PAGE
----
2009 season[edit]

Hannahan was traded to the Seattle Mariners for pitcher Justin Souza on July 11, 2009.[4][5]

With the Mariners holding an 11–5 lead over the Kansas City Royals on August 6, Seattle manager Don Wakamatsu substituted Hannahan for shortstop Jack Wilson, who was experiencing minor discomfort in his right triceps area. This marked the first time Hannahan played shortstop at the major league level.[6]

He was briefly the starting third baseman for the Mariners after Adrián Beltré was put on the disabled list.[7] Hannahan finished the season with a combined .213 batting average between the A's and the Mariners with 14 doubles, two triples, four home runs and 19 RBIs in 103 games.

On May 28, 2010, he was designated for assignment by Seattle. He accepted his option to Triple-A Tacoma.

Boston Red Sox[edit]

On July 22, 2010, Hannahan was traded to the Boston Red Sox for cash considerations or a player to be named later. He was assigned to Triple-A Pawtucket.

Cleveland Indians[edit]

On December 3, 2010, Hannahan signed a minor league contract with the Cleveland Indians with an invitation to major league spring training. He earned a spot with the Indians after spring training.

Cincinnati Reds[edit]

On December 13, 2012, Hannahan signed a two-year, $4 million contract with a club option for 2015 with the Cincinnati Reds and is expected to provide depth throughout the infield, specifically at third base. Initially reported as a one-year deal,[8] he will earn $1 million in each of his guaranteed seasons, and his option is worth $4 million with a $2 million buyout.

LG Twins[edit]

On December 23, 2014, Hannahan signed a one-year deal worth $1 million with the LG Twins of the Korea Baseball Organization.[9] On July 16, 2015, he was released from the LG Twins due to injuries and Luis Jiménez was signed to replace him. On July 18, 2015, Hannahan held a press conference to announce his retirement from professional baseball.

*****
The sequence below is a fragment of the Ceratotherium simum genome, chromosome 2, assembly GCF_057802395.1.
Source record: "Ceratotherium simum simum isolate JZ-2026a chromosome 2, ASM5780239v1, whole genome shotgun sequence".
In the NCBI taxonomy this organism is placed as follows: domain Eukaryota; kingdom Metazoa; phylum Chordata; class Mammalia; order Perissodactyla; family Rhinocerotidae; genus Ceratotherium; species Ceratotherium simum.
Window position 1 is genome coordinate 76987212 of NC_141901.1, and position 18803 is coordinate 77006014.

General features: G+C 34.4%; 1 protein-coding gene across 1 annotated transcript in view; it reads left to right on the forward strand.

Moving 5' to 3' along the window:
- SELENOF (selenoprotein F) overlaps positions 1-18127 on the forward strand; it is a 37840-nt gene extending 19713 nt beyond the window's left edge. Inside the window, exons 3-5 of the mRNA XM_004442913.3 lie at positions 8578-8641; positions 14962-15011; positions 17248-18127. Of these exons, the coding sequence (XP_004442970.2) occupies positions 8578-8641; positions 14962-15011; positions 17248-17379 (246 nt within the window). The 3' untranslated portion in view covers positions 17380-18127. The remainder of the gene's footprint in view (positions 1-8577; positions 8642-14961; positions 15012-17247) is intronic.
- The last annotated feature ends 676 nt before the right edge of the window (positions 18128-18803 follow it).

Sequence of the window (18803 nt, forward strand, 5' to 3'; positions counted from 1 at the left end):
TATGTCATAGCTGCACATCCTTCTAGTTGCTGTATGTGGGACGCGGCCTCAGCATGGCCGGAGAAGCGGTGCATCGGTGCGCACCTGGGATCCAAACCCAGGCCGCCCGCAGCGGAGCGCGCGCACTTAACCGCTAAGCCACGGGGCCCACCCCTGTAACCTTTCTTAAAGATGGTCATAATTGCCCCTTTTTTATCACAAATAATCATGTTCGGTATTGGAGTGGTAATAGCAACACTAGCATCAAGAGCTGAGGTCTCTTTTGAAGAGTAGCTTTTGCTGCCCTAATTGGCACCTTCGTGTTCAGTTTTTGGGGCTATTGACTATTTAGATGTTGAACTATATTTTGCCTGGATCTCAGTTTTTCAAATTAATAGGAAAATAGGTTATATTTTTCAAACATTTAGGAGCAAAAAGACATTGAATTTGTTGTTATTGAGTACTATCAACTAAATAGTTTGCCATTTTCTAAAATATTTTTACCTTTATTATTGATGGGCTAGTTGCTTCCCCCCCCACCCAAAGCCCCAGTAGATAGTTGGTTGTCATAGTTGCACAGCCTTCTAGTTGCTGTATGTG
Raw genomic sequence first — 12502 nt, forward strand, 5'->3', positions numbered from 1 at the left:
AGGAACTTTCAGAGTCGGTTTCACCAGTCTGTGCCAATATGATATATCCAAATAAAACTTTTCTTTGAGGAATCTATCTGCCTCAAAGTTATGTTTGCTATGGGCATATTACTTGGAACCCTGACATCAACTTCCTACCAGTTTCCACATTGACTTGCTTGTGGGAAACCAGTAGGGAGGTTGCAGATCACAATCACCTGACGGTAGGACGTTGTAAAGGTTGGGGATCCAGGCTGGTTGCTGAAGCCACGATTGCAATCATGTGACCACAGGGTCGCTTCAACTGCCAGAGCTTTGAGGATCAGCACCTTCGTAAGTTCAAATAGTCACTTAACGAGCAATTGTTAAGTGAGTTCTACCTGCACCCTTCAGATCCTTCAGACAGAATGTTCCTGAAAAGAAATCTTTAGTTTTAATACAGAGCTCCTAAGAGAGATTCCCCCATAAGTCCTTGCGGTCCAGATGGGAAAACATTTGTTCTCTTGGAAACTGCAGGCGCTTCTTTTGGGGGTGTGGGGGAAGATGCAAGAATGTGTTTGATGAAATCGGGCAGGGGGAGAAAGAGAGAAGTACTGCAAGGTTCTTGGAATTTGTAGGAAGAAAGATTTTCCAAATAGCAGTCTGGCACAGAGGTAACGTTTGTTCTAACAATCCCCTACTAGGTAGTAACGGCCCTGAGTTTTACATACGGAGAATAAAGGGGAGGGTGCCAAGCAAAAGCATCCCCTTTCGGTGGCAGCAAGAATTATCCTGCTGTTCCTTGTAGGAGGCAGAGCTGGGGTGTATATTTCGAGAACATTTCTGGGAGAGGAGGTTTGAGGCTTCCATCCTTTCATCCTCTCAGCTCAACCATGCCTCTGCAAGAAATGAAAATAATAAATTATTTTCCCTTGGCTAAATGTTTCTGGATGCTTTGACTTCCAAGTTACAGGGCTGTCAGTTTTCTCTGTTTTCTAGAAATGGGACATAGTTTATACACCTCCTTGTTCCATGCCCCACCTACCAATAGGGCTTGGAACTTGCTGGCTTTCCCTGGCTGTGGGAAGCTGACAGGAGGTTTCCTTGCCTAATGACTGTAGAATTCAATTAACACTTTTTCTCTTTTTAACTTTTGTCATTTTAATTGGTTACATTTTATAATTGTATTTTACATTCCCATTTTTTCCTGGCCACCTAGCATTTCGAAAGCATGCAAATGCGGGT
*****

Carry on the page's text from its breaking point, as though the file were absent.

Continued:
1. ^ Fermoyle, Mike (August 29, 1997). "Bricks in the Wall". St. Paul Pioneer Press.
  2. ^ Augustoviz, Roman (March 26, 1998). "Metro high school all-conference teams". Star Tribune. Minneapolis.
  3. ^ "Oakland's Young Studs Make Roster". SI.com. Time Warner. April 4, 2009.
  4. ^ "A's trade Jack Hannahan to Seattle for Justin Souza". Mlb.com. Major League Baseball Advanced Media. July 11, 2009. Retrieved January 18, 2010.
  5. ^ Geoff Baker (July 12, 2009). "Mariners send Brandon Morrow to Tacoma, acquire Jack Hannahan from Oakland". The Seattle Times. Archived from the original on July 15, 2009. Retrieved January 18, 2010.
  6. ^ Jim Street (August 6, 2009). "Hannahan gets a look at shortstop". Mlb.com. Major League Baseball Advanced Media. Retrieved January 18, 2010.
  7. ^ "Beltre Returning to Mariners". Abcnews.com. Associated Press. August 4, 2009. Retrieved January 18, 2010.[dead link]
  8. ^ Jack Hannahan signs 2-year deal with Reds Archived December 16, 2012, at the Wayback Machine
  9. ^ "SKorean team signs former MLB infielder Hannahan". ESPN.com. Associated Press. December 24, 2014. Retrieved December 24, 2014.

External links[edit]